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9 Expert Wine Tips

Are there rules for pairing wine and food? Is there a way to test a wine's acidity? With these tips, you'll be thinking like a sommelier in no time.
By Published Aug. 14, 2017

Last week, we published an interview with certified wine expert and Cork Dork author Bianca Bosker. Among other things, Bosker discussed how to think of scent as a tool of language, and how to ask the right questions of a sommelier to get exactly the kind of bottle you’re looking for. Today, we’ve got some more tips courtesy of Bosker. Happy drinking.

1. Make the Most of Your Sniffs

When it comes to smelling wine, you really only get one or two good sniffs before your nose acclimates to what it’s smelling. After that, you won’t be able to notice any nuances, and you’ve probably missed your chance to say something like, “This smells of honeysuckle and lemon curd.”

To get the most out of those couple of sniffs, make sure you cover as much surface area as possible. The best way to do this is to sniff while making the sign of the cross over the liquid with your nostrils so you get the aromas from every angle.

2. There’s a Test to Determine if a Wine is Acidic (or Not)

Swallow a sip of the wine and then tilt your head downward, holding your mouth open. If you feel as though you’re about to drool, it’s a higher-acidity wine. The more you feel like you’re about to drool, the more acidic the wine.

3. Pairing Wine with Food Isn’t Rocket Science

This may sound obvious, but choose a wine that’s going to complement the food you’re serving. If you’re serving something sweet, pair it with an acidic wine, and vice versa.

Another basic—and helpful—rule of thumb is to pair wine with food from the same region. Eating Hearty Tuscan Bean Stew inspired by the dish in central Italy? Pair it with a bottle from the same region and there’s a good chance they’ll complement each other nicely.

4. There’s a Wine for Every Food

Wine may have a high-end reputation (it is the perfect accompaniment to oysters, after all), but did you know you can drink it with just about any food (so long as you find the right pairing). Cup-o-noodles and a Beaujolais, anyone? (Ed's note: For more on this, check out Bosker's #PairDevil posts on Instagram, where she takes foods of all kinds and pairs them with the perfect bottle of wine.) 

5. Don’t Pay Attention to the “Red with Meat, White with Fish” Logic

Sure, there are great whites that go with fish, and there’s nothing quite like sipping a nice Bordeaux while eating filet mignon, but this whole “white with fish, red with meat” rule isn’t hard and fast. If you want to try red with fish, go for something lighter in body, like a Gamay.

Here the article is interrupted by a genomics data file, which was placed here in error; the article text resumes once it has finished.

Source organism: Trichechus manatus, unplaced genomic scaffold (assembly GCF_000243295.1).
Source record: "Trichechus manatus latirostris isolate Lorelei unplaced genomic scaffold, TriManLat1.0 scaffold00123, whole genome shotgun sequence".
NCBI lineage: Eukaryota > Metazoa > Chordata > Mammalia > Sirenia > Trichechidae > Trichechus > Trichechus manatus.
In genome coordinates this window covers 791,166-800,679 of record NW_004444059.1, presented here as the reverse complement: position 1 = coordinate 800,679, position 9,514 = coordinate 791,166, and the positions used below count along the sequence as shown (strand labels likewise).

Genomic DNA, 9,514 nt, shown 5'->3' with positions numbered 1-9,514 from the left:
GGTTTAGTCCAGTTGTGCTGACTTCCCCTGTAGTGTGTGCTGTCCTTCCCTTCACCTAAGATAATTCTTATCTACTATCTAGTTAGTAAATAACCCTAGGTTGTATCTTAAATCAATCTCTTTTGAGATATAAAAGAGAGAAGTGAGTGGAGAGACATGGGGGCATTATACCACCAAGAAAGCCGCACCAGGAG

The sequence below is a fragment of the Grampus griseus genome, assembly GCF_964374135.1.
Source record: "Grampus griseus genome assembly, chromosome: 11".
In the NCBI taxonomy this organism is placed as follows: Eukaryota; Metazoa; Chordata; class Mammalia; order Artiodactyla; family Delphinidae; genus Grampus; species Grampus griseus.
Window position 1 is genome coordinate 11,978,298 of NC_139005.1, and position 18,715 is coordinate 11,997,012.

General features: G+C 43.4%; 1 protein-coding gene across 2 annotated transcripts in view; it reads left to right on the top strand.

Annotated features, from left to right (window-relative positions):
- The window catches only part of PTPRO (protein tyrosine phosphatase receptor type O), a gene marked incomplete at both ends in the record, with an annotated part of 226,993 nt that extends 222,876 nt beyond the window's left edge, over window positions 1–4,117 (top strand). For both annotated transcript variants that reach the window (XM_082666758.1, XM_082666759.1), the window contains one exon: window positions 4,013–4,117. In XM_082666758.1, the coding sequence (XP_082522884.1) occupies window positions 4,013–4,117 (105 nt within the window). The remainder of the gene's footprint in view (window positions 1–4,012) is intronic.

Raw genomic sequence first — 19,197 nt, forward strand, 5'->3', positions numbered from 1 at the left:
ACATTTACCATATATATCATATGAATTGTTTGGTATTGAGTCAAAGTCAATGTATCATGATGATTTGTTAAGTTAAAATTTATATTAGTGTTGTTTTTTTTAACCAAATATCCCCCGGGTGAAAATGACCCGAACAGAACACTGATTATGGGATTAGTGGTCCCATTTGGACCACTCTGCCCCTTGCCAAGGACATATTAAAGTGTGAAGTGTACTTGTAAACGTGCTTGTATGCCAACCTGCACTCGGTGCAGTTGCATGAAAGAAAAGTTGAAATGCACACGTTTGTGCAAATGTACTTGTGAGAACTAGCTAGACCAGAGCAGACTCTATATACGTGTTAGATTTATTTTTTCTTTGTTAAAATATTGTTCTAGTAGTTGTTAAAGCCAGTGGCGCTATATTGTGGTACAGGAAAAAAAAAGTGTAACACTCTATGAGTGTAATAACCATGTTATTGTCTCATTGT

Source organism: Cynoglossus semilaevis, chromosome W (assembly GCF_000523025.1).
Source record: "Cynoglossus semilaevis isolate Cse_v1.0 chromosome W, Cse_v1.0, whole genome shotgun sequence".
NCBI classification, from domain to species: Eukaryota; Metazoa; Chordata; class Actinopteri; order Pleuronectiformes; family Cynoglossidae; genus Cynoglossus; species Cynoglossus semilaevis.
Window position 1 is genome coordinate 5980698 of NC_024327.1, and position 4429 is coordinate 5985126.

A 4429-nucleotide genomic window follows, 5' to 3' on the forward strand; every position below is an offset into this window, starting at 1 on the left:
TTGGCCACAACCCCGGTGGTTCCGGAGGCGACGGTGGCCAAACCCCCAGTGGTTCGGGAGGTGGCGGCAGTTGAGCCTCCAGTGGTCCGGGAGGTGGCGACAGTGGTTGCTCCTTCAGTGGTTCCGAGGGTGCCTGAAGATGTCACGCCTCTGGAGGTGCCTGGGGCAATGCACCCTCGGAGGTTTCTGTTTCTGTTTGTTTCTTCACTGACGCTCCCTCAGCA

6. You Don’t Need to Spend $$$$ for a Great Bottle

Sure, there’s a thrill that comes with spending $100 on a bottle of wine (and even more of a thrill that comes with drinking from a $100 bottle of wine that someone else bought), but you don’t have to break the bank for some good fermented grape juice. If you’ve got $20 bucks in your pocket, and you know what you’re looking for, you’ll be able to drink well.

7. The Best Way to Improve Your Wine Vocabulary Is to Smell Everything

To describe a wine as “smelling of cardamom and cherries,” you first need to know what cardamom and cherries smell like. Bosker advises wine newbies to smell everything—your shampoo, your coworker’s lunch, whatever—and commit those smells to memory. Doing so will help you build your sense memory, which is crucial when attempting to distill the nuances of scent in a glass of wine.

8. Where You Buy Your Wine Matters

The most important decision you make when picking out a bottle of wine is picking out the store at which you plan to buy that bottle of wine. If you're planning on grabbing a bottle at your local corner store or run of the mill liquor store, you're probably not going to get a very good bottle. Look for a shop curated by someone who cares about wine. 

9. What About Hangovers?

Sorry, no advice here.

Expert Tips and Advice

Want to learn about oysters? Check out this interview with oyster-obsessed Vermonter Rowan Jacobsen. Want tips for taking better food photos? Our director of photography has you covered. How do you get the most out of your food processor? Our gadget expert Lisa McManus has some advice on the matter.   

What’s your favorite kind of wine? Let us know in the comments! And if you have any hangover cures, please share those, too.